Other supporting arguments for a K-2 and 3-5 model is leveling the socioeconomic disparity among BSD’s schools. More than 70 percent of students at Molly Stark and Bennington Elementary qualify for free or reduced lunch rates, while 40 percent do at Monument Elementary.
The model would also help nullify the effect of transience within the school district. Last school year, 43 students moved from one BSD school to another, but if all grades K-2 were in one school there would be no disruption at the school when a family moves within the town.
When discussing potential negative aspects of the K-2 and 3-5 model the positive aspects of the current system were also highlighted. The main argument for K-5 model was continuity. Now, parents and students both know they will be dealing with the same group of school and staff for six years when enrolling in kindergarten, and educators have more time to become familiar with a students’ learning habits and form relationships with students.
"There’s an opportunity of students, parents, and staff to build longevity of relationships," said James Law, principal of Bennington Elementary.
The current model also allows older students to interact with become mentors for the younger students. The current model makes for less transitions between schools and less schools that families may have children in at the same time.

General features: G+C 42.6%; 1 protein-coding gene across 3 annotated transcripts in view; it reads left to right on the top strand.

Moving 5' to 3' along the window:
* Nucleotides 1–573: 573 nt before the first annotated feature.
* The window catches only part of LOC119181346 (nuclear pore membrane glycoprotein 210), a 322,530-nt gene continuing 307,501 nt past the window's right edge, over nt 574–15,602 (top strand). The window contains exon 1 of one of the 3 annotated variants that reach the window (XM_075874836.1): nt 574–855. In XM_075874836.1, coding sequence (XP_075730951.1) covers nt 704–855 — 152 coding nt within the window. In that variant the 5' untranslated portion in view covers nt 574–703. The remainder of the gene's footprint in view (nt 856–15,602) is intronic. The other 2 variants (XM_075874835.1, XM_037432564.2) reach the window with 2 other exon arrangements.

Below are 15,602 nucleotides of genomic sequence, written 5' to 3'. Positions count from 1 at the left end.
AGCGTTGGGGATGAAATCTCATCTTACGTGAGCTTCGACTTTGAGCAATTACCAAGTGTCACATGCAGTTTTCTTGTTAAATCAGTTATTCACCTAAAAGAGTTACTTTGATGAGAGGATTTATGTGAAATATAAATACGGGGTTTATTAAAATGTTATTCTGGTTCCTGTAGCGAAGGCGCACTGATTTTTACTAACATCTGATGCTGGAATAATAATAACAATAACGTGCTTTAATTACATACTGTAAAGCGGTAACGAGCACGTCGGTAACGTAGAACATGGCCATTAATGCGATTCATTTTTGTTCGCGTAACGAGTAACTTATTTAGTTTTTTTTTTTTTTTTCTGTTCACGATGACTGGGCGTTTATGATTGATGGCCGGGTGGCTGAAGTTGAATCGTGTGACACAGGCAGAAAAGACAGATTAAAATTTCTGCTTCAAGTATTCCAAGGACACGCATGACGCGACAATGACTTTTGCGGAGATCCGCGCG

At the start of the meeting the K-2 and 3-5 model was brought up as a long-term change, although some discussions were whether it could be put in place next school year if it received the support of the full board and community.
There were also discussions of short-term fixes to increase class space by 2014, including the purchase of portable classrooms. The option of consolidating schools and building a new one was also discussed briefly. Doing so may qualify for 50 percent reimbursement from the state, although Chief Financial Officer Richard Pembroke said it would likely be years, maybe decades, before the district was reimbursed.
The school board expects to host a community forum to get input and educate the public on a possible change later this month or in November.
Contact Dawson Raspuzzi at email@example.com or follow on Twitter @DawsonRaspuzzi